A Power Company Is Suing New York After The State Shut Down A Nearly $1 Billion Plant Without Warning


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Tim Pearce Energy Reporter
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Competitive Power Ventures (CPV) is suing New York after the state refused to renew an air permit for one of the company’s natural gas power plants, shutting down the plant four days before it was scheduled to open.

CPV filed the suit against the New York State Department of Environmental Conservation (DEC) challenging the state’s decision to not renew the $900 million plant’s air permit in an Aug. 1 letter, according to the American Petroleum Institute (API).

“Only in Gov. [Andrew] Cuomo’s New York would a state-of-the-art project that will reduce emissions, keep energy affordable, and deliver reliable electricity to New York consumers face countless, arbitrary delays,” API New York Executive director Karen Moreau said in a statement. “[CPV’s] natural gas plant is critical to ensuring that schools, businesses, hospitals and homes have access to affordable, reliable electricity especially during extreme weather conditions like the polar vortex that we all experienced this past winter.”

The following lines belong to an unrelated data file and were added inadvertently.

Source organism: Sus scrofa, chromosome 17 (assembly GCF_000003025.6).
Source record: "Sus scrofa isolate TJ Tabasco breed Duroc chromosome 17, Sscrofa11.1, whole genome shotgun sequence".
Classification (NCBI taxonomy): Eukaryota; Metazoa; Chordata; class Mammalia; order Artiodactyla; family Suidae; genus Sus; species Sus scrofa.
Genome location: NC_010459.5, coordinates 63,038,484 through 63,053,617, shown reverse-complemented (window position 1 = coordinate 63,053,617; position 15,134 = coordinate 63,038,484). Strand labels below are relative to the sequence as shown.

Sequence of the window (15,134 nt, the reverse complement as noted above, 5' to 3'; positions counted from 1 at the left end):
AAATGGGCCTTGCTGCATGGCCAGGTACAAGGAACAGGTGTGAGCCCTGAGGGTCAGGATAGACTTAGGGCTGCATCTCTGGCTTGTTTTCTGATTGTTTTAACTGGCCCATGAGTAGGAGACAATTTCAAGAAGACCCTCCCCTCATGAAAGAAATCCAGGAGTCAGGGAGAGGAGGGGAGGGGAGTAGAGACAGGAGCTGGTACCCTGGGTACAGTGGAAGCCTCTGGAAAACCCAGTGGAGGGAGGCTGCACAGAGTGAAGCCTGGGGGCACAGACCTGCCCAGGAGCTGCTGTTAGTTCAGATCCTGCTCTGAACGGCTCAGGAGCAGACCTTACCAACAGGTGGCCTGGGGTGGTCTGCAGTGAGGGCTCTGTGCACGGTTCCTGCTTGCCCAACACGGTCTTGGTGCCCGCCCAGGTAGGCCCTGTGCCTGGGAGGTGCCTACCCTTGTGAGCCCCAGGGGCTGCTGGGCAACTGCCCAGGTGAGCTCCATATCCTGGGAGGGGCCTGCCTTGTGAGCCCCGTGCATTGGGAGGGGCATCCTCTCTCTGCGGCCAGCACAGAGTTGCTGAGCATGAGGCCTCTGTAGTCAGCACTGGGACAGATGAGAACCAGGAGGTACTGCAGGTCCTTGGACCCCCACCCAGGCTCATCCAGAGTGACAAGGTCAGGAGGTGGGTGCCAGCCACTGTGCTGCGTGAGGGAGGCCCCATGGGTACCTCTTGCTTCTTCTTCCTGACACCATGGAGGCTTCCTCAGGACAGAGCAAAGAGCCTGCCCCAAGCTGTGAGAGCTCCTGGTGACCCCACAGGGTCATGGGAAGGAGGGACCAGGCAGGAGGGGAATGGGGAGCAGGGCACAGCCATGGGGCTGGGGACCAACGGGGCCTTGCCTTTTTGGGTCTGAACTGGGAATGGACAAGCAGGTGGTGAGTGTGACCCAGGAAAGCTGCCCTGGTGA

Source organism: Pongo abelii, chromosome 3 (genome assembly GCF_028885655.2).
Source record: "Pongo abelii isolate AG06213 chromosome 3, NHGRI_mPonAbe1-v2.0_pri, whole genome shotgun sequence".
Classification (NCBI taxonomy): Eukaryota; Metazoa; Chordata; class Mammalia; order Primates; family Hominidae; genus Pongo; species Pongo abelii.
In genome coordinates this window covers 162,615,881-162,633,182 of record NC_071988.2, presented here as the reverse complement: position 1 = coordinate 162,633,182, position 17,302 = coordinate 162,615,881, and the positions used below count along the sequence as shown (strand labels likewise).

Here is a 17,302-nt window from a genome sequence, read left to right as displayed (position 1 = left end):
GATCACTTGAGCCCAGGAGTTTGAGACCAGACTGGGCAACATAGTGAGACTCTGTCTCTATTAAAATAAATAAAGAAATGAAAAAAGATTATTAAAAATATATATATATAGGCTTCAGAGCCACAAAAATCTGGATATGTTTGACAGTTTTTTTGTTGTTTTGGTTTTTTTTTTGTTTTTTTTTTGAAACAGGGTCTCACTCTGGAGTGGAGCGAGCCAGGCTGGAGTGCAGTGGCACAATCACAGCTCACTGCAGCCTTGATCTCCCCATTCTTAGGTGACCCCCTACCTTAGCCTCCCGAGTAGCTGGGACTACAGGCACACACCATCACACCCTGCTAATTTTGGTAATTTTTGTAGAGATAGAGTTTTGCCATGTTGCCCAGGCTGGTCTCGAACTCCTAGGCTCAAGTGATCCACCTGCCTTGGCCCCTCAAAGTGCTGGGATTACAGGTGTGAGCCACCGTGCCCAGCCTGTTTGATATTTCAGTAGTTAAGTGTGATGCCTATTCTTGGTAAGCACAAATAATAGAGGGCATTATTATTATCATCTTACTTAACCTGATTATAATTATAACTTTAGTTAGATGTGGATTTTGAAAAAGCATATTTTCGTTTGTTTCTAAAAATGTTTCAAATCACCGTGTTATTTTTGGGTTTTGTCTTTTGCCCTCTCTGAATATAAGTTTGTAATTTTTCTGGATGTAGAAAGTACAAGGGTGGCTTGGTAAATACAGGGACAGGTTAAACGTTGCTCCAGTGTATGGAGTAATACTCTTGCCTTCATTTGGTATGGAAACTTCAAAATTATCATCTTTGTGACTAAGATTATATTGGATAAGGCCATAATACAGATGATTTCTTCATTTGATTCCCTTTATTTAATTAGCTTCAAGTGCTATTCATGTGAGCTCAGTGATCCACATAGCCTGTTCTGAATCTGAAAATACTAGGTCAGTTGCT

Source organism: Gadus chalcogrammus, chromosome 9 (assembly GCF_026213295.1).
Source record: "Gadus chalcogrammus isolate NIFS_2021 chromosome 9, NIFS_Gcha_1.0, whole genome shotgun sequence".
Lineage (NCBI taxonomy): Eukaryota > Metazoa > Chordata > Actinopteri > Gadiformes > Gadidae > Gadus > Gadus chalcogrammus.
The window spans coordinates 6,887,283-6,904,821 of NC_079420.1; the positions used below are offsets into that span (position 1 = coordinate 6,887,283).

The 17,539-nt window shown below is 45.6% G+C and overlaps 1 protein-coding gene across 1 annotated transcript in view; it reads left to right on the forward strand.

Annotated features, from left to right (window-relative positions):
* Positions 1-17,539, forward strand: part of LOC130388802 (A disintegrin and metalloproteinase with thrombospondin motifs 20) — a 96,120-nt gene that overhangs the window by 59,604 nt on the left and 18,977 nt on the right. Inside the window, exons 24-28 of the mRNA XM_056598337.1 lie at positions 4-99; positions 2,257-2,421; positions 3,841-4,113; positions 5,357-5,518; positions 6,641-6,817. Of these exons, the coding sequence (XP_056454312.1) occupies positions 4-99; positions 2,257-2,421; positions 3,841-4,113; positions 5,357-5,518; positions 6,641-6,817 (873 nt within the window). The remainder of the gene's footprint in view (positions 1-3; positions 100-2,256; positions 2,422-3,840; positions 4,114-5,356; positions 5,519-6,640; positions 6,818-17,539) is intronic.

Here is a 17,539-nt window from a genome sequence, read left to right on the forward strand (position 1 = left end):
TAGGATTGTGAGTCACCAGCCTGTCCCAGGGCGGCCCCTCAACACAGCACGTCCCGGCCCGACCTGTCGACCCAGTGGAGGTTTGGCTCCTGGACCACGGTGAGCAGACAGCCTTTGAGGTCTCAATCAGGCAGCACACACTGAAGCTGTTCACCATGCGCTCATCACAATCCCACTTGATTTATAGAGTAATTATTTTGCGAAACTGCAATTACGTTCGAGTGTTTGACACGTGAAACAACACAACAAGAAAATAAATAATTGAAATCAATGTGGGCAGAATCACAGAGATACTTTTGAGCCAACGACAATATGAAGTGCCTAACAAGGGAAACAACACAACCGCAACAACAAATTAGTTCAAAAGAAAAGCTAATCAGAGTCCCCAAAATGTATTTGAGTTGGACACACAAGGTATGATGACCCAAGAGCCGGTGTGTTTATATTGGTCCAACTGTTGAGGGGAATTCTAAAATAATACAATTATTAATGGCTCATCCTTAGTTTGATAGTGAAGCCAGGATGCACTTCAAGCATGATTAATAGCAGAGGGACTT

New York denied the renewal because the permit did not meet new regulatory standards for the size of the plant.

“Specifically, revisions of the applicable regulations now require a Clean Air Act Title V permit to operate this type of facility. And this facility has not submitted an application for nor has been granted this type of permit,” DEC spokeswoman Erica Ringewald told WAMC Northeast. “Facilities of this size and nature must be subject to the most rigorous air pollution controls to ensure the public is protected. And Title V permits provide for greater transparency and community input prior to authorization.”

New York residents pay some of the highest energy prices in the U.S., largely due to environmental policies that restrict the supply of fossil fuels to the region. A May report by the Consumer Energy Alliance found that New Yorkers paid 44 percent more than the national average for energy in 2017, despite the state neighboring the natural gas-rich state of Pennsylvania. (RELATED: Report: Dysfunctional Policies Force New Yorkers To Pay 46 Times More For Energy Than Their Neighbors)

New York also participates in a regional cap-and-trade system for carbon emissions, the Regional Greenhouse Gas Initiative, which affects all large carbon emitters in nine states in the eastern U.S.

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